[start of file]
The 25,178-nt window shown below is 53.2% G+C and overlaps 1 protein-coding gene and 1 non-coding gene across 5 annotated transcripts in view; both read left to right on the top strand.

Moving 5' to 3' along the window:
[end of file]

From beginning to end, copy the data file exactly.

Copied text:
The 25,178-nt window shown below is 53.2% G+C and overlaps 1 protein-coding gene and 1 non-coding gene across 5 annotated transcripts in view; both read left to right on the top strand.

Moving 5' to 3' along the window: